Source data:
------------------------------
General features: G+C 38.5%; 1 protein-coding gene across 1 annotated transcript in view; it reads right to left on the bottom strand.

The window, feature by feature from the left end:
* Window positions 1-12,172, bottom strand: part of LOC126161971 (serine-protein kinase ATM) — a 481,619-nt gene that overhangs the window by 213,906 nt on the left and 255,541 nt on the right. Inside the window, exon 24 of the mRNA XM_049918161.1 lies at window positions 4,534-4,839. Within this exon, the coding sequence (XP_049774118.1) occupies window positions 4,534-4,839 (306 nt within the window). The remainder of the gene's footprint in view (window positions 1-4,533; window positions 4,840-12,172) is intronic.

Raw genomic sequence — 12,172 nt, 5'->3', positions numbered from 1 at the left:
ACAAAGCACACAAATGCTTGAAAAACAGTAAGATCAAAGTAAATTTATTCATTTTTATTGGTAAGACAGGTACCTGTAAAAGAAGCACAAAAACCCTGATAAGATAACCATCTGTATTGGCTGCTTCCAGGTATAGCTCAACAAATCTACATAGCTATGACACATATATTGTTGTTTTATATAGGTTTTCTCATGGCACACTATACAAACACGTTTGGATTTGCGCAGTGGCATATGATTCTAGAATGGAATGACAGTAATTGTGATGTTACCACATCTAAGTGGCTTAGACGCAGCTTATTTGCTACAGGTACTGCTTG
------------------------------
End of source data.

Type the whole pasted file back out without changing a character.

General features: G+C 38.5%; 1 protein-coding gene across 1 annotated transcript in view; it reads right to left on the bottom strand.

The window, feature by feature from the left end:
* Window positions 1-12,172, bottom strand: part of LOC126161971 (serine-protein kinase ATM) — a 481,619-nt gene that overhangs the window by 213,906 nt on the left and 255,541 nt on the right. Inside the window, exon 24 of the mRNA XM_049918161.1 lies at window positions 4,534-4,839. Within this exon, the coding sequence (XP_049774118.1) occupies window positions 4,534-4,839 (306 nt within the window). The remainder of the gene's footprint in view (window positions 1-4,533; window positions 4,840-12,172) is intronic.

Raw genomic sequence — 12,172 nt, 5'->3', positions numbered from 1 at the left:
ACAAAGCACACAAATGCTTGAAAAACAGTAAGATCAAAGTAAATTTATTCATTTTTATTGGTAAGACAGGTACCTGTAAAAGAAGCACAAAAACCCTGATAAGATAACCATCTGTATTGGCTGCTTCCAGGTATAGCTCAACAAATCTACATAGCTATGACACATATATTGTTGTTTTATATAGGTTTTCTCATGGCACACTATACAAACACGTTTGGATTTGCGCAGTGGCATATGATTCTAGAATGGAATGACAGTAATTGTGATGTTACCACATCTAAGTGGCTTAGACGCAGCTTATTTGCTACAGGTACTGCTTG